I am finally here in Iganga, Uganda, where my homestay family resides and where the UDHA office is. UDHA stands for Uganda Development and Health Associates, a local NGO that does a lot of important work in HIV/AIDS prevention and outreach, maternal health, and more. I will be an intern with UDHA for the next 5-6 weeks– my role, although not wholly clear to me yet, will be in STI management, HIV counseling and testing, and family planning.
It is surreal to finally be here. From engaging in local poverty work at the Suitcase Clinic serving the homeless, to learning about the Global Poverty and Practice (GPP) minor at Berkeley, to taking Ananya Roy’s GPP 115, to reading about and being aspired by the work of Paul Farmer, and to all the preparations that came with GPP 105 in exploring the different implications of global poverty work, and in researching the history of HIV/AIDS work and models in Uganda, and more, I still can’t quite believe it. Despite all that has tried to get in the way of me completing my practice experience abroad, I am finally, finally, here.
…But back to my journey getting here.
After saying goodbye to my friends and family, I flew from SFO to FRA (Frankfurt, Germany), where I had an 8 hour layover, not so pleasant mostly because I was airsick and feeling nauseous. Still, I stuck it out and managed to find the city center, where I walked around and ate a proper dinner. Next, I found myself in ADD (Addis Ababa, Ethiopia), where I had another long layover. During this layover, I managed to “borrow” the wifi of a private lounge. So I sat on the floor on my computer, updating some of my friends and family. Finally, it came the time for my flight to EBB (Entebbe, Uganda). A mere 2 hours later, as I stuck my face to the window, I could not believe that I had arrived to the beautiful country of Uganda, which would be my home for the next 5-6 weeks. I remember immediately leaving the plane, being greeted by a cool breeze, and feeling that I was so happy to be here. It all felt right.
After claiming my baggage, I walked outside to a large crowd of Ugandans– drivers, family members, etc., awaiting the arrival of their respective peoples. After finding my UDHA driver, I met Klare, the girl I would be staying with. We had been in contact over e-mail for a couple months now, and I found her very welcoming and friendly. Now, after the 32+ hour journey here, I was ready to be home and rest, but I knew that was not going to be the case. The ride to Iganga was 5 hours, during which I viewed from behind the windows the cities of Kampala, Jinja, and more. Midway, we stopped for some snacks from the street vendors, who crowd around the cars with their food and drinks in hand and in your face. I had experienced something like this in Ghana, but still, it was quite a view.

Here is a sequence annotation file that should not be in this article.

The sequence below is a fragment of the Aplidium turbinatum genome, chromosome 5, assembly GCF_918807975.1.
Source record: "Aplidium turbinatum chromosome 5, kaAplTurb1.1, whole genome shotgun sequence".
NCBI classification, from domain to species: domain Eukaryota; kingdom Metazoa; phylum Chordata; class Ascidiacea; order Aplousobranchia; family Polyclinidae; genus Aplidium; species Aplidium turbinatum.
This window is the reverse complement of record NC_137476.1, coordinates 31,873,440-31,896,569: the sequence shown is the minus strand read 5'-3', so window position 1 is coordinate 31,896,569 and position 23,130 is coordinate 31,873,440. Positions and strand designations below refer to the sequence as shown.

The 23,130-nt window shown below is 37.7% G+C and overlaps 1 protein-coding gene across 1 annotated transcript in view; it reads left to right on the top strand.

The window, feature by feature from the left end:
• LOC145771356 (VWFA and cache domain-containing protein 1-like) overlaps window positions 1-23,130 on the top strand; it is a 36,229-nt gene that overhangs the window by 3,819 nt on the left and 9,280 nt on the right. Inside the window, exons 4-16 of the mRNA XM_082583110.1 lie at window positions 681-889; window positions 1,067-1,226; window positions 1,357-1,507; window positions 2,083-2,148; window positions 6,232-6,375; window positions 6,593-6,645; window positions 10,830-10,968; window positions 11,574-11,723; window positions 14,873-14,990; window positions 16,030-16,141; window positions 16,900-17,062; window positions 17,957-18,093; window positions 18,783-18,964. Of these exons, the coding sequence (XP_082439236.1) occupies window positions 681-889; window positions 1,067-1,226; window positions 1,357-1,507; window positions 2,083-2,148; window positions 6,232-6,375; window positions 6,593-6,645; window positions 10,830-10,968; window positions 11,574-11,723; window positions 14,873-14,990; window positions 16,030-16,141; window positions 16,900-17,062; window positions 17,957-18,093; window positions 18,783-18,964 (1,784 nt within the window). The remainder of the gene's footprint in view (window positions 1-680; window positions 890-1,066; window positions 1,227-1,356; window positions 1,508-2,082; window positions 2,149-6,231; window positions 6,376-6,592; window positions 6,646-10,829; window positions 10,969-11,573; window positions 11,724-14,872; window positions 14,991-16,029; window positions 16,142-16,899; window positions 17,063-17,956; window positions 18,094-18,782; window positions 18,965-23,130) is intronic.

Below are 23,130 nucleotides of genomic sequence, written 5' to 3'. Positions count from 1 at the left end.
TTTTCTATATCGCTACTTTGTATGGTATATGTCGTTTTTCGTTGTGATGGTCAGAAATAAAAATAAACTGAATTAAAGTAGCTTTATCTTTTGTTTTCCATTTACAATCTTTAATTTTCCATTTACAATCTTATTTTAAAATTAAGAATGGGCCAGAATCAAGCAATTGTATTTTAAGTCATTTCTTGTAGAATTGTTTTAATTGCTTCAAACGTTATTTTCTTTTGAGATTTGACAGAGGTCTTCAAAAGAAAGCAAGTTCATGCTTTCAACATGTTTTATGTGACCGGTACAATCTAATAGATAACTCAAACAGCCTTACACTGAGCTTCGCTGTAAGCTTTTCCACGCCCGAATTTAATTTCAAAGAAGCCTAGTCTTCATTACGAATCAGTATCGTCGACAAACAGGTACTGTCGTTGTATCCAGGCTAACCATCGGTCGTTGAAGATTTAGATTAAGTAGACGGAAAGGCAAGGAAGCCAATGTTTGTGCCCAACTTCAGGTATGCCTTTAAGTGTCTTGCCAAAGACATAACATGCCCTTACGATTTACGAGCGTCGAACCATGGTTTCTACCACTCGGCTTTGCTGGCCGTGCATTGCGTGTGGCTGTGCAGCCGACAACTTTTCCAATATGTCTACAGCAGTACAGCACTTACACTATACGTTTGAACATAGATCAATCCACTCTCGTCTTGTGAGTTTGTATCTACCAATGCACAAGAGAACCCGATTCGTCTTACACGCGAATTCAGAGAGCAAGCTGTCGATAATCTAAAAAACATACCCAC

Finally, we reached the village in Iganga where both UDHA’s office and Klare’s home were. It was dinner time so Klare’s mother had prepared us a large meal. Both her parents I found very kind and welcoming. Their English accents were sometimes hard to decipher, but we got by. Their house was beautifully adorned, and it was very comfortable and accommodating. The latrine and bucket showers will be something to get used to, but already I am liking my stay here.
This morning, Klare and I woke up at 8 am to get ready for the workday. We made our way over the UDHA office (a 5-10 minute walk), where I got the chance to meet many of the staff and the other volunteers/interns. On the way over, and to no surprise, I caught the eyes (although in no way demeaning or mal-intended) of the locals, mostly children, as they called out “Mzungu” and waved. There was a similar word in Ghana, Oburoni, which means “white person” but more recently has come to mean “foreigner.”
It has been only a couple hours since I have been in the office. I am currently waiting for the return of Michael, who is the program coordinator, and who I have been in correspondence with since contacting UDHA. Michael, another male from Sweden who is also staying at Klare’s home, and other staff members are currently on an island working on their maternal health project. But these first hours have already been exciting, witnessing the staff and volunteers respond to “helpbox” questions from local 7th graders regarding the changes they are going through and questions regarding sexuality. Some examples of the questions these students have been asking are:
-“Can I produce if I have thrown a used pad in a latrine?”
-“I have big breasts like a woman and my classmates tell me that I have played sex. Is it true?“
And one more, which was 1. too long to type up, but 2. quite entertaining to read. See for yourself:
It seems that there are many misconceptions, as well as myths, surrounding the issues of sex, contraception, etc. In my first 2 hours I have already taken a glimpse into some of these issues, one example being the myth of throwing a used pad into a latrine. Still, I have so much to learn about Uganda– the land, the culture, the people, etc., and only look forward to what is to come.
I expect to be in the office some days, and in the field doing mobile outreaches and testings other days, but will be with internet. I am already missing so much of home and my friends and family, but know that the next few weeks here will be irreplaceable and something I will never quite be able to forget. Who knows, maybe in 6 weeks from now I will be missing the people here.
(Note: Sorry for the quality of the photos, they were all taken on my phone. I am still hesitant to whip out my dSLR for fear of what it may imply to the locals.)